Dead Birds, Old Shit, and Bad Backs

Bloody hell, but my back is killing me.

The paucity of posting in the last couple of weeks can be directly blamed on my mother, who, having come to visit us in merry old…er…um, Ireland, spent half the time monopolizing my computer for her games and vacation plotting. But no matter; she’s on her way home, and I am free to…share my computer with my wife, who is writing a book.

Thank god I learned how to share in kindergarten or I’d go nuts. Anyhoo…

How was your Thanksgiving? Was it all families you can only mildly stand for short periods of time, gut-busting food that added two inches to your waist, and the painful horror of Detroit Lions football? I feel really sorry for you, I do.

You see, I don’t really care for Thanksgiving or any holiday for that matter. I can’t really put it in words. It’s mostly the annoying pageantry of it all (which is another reason I won’t be walking in my own graduation — too much bullshit). But this year, Thanksgiving was actually fun for me. I had a blast. Why, you ask? Well, because I’m in Ireland, silly, and they don’t do Thanksgiving here! HA!

Actually, it was because my mom and I went on a bus tour of the Boyne Valley. For any of you historically inclined, the only reason you might be aware of the Boyne Valley is for this pesky little battle fought there in 1690 between William of Orange and the Jacobite army of James II, a little something called that Battle of the Boyne, which sealed the deal as it were for the removal of the Catholic Stuart line from the thrones of England, Scotland, and Ireland. But that’s not why we went to the Boyne. The Boyne Valley also happens to be the site of Newgrange, the best and coolest of the Neolithic passage tombs dotted all over the Boyne Valley. If you’re ever in Ireland (and I know some of you will be), you really should check this tour out. You even get to go in the tomb itself (it’s big enough to hold 25 people at a time). And the final stop of the tour is Tara Hill, which was the seat of power for the ancient Celtic kings of Ireland. Today, it’s a tourist attraction and repository for sheep shit, but don’t let that deter you. Admittedly, the views would have been even more spectacular if it hadn’t been raining and almost dark when we got there. But I did get my picture taken next to the Stone of Destiny, which you should be able to see on The Evanography when I update it in the next couple of days.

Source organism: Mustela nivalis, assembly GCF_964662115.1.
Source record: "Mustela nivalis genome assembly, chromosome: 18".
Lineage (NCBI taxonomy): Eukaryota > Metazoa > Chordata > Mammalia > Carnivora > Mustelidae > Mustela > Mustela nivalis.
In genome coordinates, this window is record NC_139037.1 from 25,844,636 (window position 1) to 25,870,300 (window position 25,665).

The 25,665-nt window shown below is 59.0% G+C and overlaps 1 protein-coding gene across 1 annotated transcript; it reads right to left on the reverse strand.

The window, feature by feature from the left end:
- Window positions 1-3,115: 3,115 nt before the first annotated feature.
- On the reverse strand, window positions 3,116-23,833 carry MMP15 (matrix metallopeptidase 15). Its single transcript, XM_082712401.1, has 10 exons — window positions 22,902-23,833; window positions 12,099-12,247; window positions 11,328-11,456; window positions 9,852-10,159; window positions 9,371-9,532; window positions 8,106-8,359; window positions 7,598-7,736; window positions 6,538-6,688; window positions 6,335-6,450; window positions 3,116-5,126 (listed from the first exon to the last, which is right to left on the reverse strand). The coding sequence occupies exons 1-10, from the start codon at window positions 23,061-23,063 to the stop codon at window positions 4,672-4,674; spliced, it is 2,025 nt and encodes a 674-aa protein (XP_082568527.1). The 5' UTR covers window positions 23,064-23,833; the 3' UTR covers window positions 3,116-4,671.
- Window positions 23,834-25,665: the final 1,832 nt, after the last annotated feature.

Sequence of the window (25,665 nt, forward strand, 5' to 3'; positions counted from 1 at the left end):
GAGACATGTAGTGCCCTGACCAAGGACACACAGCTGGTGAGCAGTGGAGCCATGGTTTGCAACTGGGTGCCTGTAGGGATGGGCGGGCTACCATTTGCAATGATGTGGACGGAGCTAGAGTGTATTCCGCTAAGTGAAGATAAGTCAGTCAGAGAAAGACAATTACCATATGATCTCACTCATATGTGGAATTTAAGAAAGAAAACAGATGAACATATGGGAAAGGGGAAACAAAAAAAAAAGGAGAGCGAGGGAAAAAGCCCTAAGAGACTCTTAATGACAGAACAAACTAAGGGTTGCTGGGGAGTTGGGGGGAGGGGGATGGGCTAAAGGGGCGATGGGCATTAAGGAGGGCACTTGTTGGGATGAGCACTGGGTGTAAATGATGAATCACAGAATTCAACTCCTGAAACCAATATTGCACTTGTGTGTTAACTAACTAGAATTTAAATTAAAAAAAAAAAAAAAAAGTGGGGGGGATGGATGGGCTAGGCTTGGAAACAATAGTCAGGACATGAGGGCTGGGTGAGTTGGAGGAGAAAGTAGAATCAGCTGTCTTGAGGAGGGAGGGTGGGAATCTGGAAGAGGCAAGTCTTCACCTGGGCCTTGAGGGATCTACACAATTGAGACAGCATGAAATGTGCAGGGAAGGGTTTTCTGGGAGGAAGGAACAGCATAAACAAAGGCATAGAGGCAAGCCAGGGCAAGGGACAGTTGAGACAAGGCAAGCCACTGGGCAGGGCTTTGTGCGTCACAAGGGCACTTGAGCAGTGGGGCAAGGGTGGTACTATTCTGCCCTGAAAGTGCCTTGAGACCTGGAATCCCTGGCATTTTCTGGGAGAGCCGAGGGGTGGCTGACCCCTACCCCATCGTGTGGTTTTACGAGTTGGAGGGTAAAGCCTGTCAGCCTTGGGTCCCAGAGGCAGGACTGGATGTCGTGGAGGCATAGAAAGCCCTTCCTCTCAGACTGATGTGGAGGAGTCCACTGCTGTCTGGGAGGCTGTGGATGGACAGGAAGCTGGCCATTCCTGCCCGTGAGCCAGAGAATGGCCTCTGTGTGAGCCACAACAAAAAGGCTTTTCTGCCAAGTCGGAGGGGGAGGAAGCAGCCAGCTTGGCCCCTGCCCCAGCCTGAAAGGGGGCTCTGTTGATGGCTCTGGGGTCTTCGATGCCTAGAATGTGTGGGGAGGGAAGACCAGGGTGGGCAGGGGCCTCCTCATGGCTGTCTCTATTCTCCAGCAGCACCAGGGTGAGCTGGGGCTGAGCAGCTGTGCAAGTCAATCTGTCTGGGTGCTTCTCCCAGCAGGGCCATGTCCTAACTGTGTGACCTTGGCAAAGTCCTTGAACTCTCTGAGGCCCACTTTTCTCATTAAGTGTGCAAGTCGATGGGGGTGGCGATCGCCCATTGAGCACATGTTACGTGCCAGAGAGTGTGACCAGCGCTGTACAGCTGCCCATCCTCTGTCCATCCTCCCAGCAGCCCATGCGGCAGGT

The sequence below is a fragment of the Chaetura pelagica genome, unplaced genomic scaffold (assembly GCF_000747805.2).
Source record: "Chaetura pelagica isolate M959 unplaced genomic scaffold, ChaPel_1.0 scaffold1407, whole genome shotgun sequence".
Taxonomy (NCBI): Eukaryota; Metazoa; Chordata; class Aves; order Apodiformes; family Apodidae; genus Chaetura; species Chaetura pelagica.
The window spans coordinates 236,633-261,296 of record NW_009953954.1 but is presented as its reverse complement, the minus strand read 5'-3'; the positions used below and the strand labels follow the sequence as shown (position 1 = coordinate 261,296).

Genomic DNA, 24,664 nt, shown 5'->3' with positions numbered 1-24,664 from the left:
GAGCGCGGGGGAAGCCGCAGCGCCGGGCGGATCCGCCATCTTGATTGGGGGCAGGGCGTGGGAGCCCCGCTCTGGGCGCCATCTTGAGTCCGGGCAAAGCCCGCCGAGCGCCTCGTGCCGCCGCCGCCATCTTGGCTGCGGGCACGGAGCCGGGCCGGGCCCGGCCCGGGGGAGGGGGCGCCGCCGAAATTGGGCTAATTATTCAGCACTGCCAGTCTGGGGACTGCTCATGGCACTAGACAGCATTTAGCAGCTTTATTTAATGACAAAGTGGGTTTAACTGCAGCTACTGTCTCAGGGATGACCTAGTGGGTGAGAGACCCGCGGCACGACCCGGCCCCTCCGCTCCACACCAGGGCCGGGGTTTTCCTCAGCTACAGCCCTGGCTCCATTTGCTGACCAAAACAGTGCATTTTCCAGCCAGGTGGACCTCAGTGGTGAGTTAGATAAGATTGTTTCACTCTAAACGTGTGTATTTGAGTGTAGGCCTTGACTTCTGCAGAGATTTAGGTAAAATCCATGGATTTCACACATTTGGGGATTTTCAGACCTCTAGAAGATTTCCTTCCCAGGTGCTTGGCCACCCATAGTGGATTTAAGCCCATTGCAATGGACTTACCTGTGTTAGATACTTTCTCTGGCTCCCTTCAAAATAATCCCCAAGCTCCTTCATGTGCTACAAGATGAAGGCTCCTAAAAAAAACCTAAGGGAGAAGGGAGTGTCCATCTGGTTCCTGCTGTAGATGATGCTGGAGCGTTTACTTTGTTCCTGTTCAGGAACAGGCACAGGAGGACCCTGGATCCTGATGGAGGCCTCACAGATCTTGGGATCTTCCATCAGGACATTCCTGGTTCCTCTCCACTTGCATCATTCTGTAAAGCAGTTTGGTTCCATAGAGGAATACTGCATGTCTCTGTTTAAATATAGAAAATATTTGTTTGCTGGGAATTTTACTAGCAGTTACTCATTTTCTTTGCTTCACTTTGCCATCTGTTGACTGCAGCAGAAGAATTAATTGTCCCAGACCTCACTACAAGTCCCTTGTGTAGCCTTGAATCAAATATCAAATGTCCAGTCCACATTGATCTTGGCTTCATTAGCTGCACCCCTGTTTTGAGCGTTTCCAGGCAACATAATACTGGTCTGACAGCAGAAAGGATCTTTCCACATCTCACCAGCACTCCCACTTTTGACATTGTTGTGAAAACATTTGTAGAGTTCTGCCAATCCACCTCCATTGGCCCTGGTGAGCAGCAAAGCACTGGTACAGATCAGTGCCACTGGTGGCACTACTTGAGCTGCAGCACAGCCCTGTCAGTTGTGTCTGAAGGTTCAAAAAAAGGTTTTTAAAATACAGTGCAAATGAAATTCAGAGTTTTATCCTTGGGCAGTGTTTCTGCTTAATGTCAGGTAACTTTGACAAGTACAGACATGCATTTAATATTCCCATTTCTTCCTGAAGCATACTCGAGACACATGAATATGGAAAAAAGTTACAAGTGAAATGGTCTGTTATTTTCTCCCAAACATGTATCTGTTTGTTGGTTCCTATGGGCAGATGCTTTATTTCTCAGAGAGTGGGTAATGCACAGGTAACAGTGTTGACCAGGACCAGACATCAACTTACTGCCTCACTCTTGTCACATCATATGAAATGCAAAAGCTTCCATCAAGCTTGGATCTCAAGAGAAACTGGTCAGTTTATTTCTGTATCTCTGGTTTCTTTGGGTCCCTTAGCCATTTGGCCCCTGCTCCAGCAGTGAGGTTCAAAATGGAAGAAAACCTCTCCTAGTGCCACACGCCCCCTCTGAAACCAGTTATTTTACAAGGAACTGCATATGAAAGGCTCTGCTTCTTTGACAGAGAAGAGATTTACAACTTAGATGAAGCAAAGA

I’d tell you about the trip Andrea and I took to Maynooth on Friday for a Fulbright Alumni Association Thanksgiving dinner reception, but I think I’ll let Andrea do that. I’m going to bed.


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